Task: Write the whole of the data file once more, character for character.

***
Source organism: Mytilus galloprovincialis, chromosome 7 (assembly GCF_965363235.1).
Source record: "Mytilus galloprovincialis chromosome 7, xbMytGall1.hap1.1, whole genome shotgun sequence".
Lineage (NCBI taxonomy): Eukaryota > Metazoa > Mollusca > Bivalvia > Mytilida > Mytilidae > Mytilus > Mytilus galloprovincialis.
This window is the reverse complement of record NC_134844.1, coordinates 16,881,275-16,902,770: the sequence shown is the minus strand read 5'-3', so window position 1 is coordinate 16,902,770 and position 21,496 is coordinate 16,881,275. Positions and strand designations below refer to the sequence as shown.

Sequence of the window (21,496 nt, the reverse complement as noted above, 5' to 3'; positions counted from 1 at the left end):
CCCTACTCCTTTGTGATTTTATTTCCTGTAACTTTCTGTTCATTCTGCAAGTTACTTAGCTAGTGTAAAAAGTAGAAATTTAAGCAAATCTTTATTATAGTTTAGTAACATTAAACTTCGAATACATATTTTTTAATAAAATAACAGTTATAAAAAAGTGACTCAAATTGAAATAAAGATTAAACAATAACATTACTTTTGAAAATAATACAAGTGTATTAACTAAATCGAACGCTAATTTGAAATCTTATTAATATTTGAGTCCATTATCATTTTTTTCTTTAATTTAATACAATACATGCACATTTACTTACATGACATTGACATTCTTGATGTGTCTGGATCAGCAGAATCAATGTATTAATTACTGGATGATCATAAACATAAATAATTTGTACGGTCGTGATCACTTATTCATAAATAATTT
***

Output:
Source organism: Mytilus galloprovincialis, chromosome 7 (assembly GCF_965363235.1).
Source record: "Mytilus galloprovincialis chromosome 7, xbMytGall1.hap1.1, whole genome shotgun sequence".
Lineage (NCBI taxonomy): Eukaryota > Metazoa > Mollusca > Bivalvia > Mytilida > Mytilidae > Mytilus > Mytilus galloprovincialis.
This window is the reverse complement of record NC_134844.1, coordinates 16,881,275-16,902,770: the sequence shown is the minus strand read 5'-3', so window position 1 is coordinate 16,902,770 and position 21,496 is coordinate 16,881,275. Positions and strand designations below refer to the sequence as shown.

Sequence of the window (21,496 nt, the reverse complement as noted above, 5' to 3'; positions counted from 1 at the left end):
CCCTACTCCTTTGTGATTTTATTTCCTGTAACTTTCTGTTCATTCTGCAAGTTACTTAGCTAGTGTAAAAAGTAGAAATTTAAGCAAATCTTTATTATAGTTTAGTAACATTAAACTTCGAATACATATTTTTTAATAAAATAACAGTTATAAAAAAGTGACTCAAATTGAAATAAAGATTAAACAATAACATTACTTTTGAAAATAATACAAGTGTATTAACTAAATCGAACGCTAATTTGAAATCTTATTAATATTTGAGTCCATTATCATTTTTTTCTTTAATTTAATACAATACATGCACATTTACTTACATGACATTGACATTCTTGATGTGTCTGGATCAGCAGAATCAATGTATTAATTACTGGATGATCATAAACATAAATAATTTGTACGGTCGTGATCACTTATTCATAAATAATTT